Richard Kinnear always gets excited when talking about ferries, no matter if it is repairing valve pressure systems or mopping the floors.
The chief engineer had several stories for a small crowd honoring him on his last day after 32 years of service with the Alaska Marine Highway System.
"They call him the Wizard because he's really good with electronics," said Capt. Wayne Carnes of the Fairweather high-speed craft.
Having spent shifts of one week in Juneau and a week at sea, Kinnear calls the ferries his second home. It was an easy career choice for a man whose father was a ship master and who learned he could get a college degree for studying his passion at the California Maritime Academy in Valeo.
After serving as a contractor with the Navy through the Vietnam War, Alaska's ferry Matanuska became his classroom for the next 20 years. He applied his theoretical engineering ideas to pipe designs, electrical systems and German engines that became the heart of the boats chugging through Southeast Alaska.
The Matanuska is also where he avoided several fires.
About 3 a.m. one morning, Kinnear crawled through a maintenance shaft for about an hour's work of repairs, but began smelling a hint of smoke while below. When he emerged to the deck, a crowd had gathered around him shouting "He's alive!" Yet Kinnear was in the most insulated corridor of the boat.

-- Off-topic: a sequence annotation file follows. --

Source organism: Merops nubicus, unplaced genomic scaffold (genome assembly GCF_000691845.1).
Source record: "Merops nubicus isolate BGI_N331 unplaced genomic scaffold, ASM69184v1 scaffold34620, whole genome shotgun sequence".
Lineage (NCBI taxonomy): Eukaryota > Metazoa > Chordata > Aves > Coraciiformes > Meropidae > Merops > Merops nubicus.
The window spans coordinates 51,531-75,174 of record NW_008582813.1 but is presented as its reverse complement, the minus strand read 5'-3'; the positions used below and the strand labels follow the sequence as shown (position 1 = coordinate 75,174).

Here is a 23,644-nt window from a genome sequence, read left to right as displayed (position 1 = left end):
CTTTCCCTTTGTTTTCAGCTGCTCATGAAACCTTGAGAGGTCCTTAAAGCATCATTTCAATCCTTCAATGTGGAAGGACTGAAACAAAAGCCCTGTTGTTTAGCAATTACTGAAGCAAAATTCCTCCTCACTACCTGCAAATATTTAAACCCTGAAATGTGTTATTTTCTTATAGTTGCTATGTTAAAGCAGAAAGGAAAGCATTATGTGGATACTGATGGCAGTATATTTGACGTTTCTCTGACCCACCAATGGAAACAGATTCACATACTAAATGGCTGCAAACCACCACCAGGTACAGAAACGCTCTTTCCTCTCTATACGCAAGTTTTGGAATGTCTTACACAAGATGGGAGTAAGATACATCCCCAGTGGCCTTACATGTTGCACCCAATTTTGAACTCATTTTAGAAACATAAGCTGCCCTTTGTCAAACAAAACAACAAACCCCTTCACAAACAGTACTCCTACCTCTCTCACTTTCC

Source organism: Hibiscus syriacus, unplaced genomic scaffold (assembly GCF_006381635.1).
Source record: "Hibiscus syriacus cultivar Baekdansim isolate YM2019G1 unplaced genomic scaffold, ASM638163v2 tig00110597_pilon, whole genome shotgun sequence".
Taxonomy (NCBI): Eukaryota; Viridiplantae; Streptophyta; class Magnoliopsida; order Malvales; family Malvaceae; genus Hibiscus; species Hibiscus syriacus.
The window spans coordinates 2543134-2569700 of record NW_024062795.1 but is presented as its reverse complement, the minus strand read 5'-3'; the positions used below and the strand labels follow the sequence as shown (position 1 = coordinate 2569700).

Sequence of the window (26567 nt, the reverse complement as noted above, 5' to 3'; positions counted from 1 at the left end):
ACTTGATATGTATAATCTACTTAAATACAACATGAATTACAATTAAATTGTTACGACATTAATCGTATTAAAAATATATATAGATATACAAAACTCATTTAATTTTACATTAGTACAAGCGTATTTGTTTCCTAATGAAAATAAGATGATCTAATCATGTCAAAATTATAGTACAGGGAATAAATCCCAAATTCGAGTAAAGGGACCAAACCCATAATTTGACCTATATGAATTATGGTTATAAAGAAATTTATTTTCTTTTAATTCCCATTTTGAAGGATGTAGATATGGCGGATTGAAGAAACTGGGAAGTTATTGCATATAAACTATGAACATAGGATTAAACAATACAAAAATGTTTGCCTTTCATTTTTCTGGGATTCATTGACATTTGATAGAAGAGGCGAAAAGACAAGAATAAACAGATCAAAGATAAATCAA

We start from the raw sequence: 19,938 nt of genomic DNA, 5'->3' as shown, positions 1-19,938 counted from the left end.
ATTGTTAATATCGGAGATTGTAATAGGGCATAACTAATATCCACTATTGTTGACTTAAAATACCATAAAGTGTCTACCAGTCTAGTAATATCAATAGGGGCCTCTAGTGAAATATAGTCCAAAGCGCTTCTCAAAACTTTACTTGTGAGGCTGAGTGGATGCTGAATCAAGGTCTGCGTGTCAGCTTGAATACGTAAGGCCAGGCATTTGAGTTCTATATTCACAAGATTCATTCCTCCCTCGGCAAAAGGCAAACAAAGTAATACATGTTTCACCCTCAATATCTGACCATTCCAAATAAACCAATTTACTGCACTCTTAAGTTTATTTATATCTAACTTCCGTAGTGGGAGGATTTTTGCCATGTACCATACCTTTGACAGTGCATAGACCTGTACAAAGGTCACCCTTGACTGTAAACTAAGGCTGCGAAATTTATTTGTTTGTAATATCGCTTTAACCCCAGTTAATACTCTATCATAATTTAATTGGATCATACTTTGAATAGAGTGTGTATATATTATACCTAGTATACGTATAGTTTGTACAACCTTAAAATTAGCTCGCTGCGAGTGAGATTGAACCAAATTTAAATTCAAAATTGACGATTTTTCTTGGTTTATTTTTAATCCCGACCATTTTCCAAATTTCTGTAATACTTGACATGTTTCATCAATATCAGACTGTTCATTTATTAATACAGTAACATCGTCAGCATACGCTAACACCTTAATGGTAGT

"It was started by a deep-fat fryer. That's the most dangerous piece of equipment on a ship," he said.
Since adjusting to the high-speed Fairweather, the crew says it's like living life in the fast lane. Traveling at higher speeds in uncertain weather conditions near rocks and sandbars can be stressful, especially on a vessel with passengers on board.
"No one cares if a ship is late when it's cargo is wheat. But when it's people, it's a lot different," Carnes said.
Kinnear said the biggest challenge is the schedule. Instead of having a few days to make repairs, the crew must finish before 6 a.m. It's a pace that wears on some of the younger staff members, but not this senior engineer.
"He's got more energy than a 21-year-old," said George Poor, daytime-shift Fairweather chief engineer.
Kinnear is a lifelong water skier who dreams of skiing behind a ferry someday, but dares not try it. Rather, he will spend his retirement flying an airplane or sailing.
Alaska Marine Highway System chief Robin Taylor attended a brief ceremony for Kinnear in which he was handed a letter from the Lt. Gov. Loren Leman thanking him for his service.
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